Minting Costs for Solana NFTs Substantially Lowered with New Feature
Solana and a group of its ecosystem partners rolled out new a new feature that makes storing non-fungible tokens (NFTs) on-chain much cheaper. The feature, known as state compression, reduces the cost of minting 1 million NFTs on Solana to just around $110.
Solana Teams Up With Ecosystem Partners to Reduce Costs of Storing NFTs On-Chain
Solana announced on Thursday the launch of ‘state compression,’ a new feature that makes storing NFTs on the blockchain significantly cheaper. According to the official post, with state compression, minting 1 million compressed NFTs on a blockchain costs roughly $110. Solana said the function could be used to store any data on-chain, though the first use of this technology is compressed NFTs.
“Compressed NFTs are just like regular NFTs, only drastically cheaper — minting 100 million compressed NFTs costs about ◎50 to store on-chain, compared to ◎1.2mm for their uncompressed counterpart.”– Solana wrote in the announcement.
State compression represents a cross-ecosystem effort built by Solana and Metaplex developers in collaboration with Remote Procedure Call (RPC) providers and indexers such as Triton, Helius, and SimpleHash. By taking advantage of the so-called Merkle trees, this sophisticated technology is designed to reduce transaction costs dramatically. Without state compression, it costs around 1,200 SOL (roughly $24,000) to store 100,000 million NFTs on the Solana blockchain.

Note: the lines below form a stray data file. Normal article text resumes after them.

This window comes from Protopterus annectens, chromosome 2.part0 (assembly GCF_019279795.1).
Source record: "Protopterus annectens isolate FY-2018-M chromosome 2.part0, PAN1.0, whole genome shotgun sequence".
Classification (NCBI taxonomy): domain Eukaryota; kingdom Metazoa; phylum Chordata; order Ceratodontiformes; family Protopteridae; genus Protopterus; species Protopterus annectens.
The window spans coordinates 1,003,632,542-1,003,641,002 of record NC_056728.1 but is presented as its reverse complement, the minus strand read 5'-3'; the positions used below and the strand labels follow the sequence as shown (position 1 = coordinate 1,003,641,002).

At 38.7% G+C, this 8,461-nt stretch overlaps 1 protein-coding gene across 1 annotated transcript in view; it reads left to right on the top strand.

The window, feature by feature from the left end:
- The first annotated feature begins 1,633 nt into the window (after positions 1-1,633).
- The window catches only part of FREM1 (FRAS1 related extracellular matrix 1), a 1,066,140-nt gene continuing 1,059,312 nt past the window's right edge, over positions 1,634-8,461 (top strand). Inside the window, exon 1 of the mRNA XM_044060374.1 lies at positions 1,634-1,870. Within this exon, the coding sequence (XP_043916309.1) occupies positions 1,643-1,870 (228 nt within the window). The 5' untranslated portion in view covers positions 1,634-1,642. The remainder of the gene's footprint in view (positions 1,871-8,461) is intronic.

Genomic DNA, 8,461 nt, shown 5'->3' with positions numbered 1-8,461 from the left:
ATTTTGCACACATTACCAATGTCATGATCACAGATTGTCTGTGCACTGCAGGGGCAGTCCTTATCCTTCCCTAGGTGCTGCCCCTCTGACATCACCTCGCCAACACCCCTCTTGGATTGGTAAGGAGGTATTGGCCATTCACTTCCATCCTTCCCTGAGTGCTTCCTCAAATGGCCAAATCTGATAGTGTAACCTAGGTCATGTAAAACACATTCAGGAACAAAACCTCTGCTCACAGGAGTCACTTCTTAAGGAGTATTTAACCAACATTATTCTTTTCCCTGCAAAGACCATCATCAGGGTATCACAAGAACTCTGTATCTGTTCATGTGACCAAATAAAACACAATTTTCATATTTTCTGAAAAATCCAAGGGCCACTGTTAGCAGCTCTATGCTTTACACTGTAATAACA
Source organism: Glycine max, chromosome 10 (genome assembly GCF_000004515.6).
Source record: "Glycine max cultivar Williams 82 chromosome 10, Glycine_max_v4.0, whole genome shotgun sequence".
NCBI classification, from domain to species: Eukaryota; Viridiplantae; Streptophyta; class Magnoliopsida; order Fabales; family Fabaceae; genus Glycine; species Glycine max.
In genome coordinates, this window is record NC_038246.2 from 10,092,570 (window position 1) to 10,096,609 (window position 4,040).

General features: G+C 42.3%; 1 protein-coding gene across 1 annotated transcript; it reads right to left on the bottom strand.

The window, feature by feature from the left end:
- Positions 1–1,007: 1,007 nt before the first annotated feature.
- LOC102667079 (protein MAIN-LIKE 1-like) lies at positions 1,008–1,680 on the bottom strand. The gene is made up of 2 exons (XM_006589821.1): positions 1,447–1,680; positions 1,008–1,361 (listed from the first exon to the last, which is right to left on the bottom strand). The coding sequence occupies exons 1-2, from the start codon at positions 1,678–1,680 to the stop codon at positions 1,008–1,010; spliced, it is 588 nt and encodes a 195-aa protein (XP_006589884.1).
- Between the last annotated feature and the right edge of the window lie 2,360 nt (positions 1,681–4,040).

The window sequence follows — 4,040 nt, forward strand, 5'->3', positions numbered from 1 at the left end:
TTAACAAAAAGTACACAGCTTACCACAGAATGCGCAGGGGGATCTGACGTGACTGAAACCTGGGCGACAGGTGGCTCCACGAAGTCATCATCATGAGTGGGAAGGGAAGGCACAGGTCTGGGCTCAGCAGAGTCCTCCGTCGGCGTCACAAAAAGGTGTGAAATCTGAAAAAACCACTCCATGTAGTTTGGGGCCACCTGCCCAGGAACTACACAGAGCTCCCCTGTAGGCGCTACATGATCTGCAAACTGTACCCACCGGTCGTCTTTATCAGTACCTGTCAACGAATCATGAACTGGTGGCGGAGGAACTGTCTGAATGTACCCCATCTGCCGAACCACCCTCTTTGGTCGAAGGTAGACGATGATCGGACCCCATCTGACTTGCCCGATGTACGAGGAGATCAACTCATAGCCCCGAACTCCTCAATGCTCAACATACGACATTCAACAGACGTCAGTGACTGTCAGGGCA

Jon Wong, a technical lead on the ecosystem engineering team at the Solana Foundation, said state compression is a “compression-friendly data structure” that enables developers to keep “a small bit of data on-chain and updates directly in the Solana ledger, cutting the data storage cost down dramatically while still using the security and decentralization of Solana’s base layer.”
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How Does it Work?
Unlike typical compression methods, which host a bunch of NFT data on-chain, the state compression feature allows only a smaller, concentrated version of data to be hosted on the blockchain using Merkle trees. The remaining portion of the data can be accessed off-chain via Solana RPC providers.
If the individual values kept off-chain change, the value stored on-chain would also change. To clarify how it works, Wong compared it to a receipt a buyer receives when they purchase an item. Although the product might not be near them, they own the receipt, which verifies them as the product’s honor.
The move came amid a slight resurgence in demand for NFTs after a severe crypto winter obliterated the digital collectibles market last year.
Do you think other major blockchains will also implement state compression in the future? Let us know in the comments below.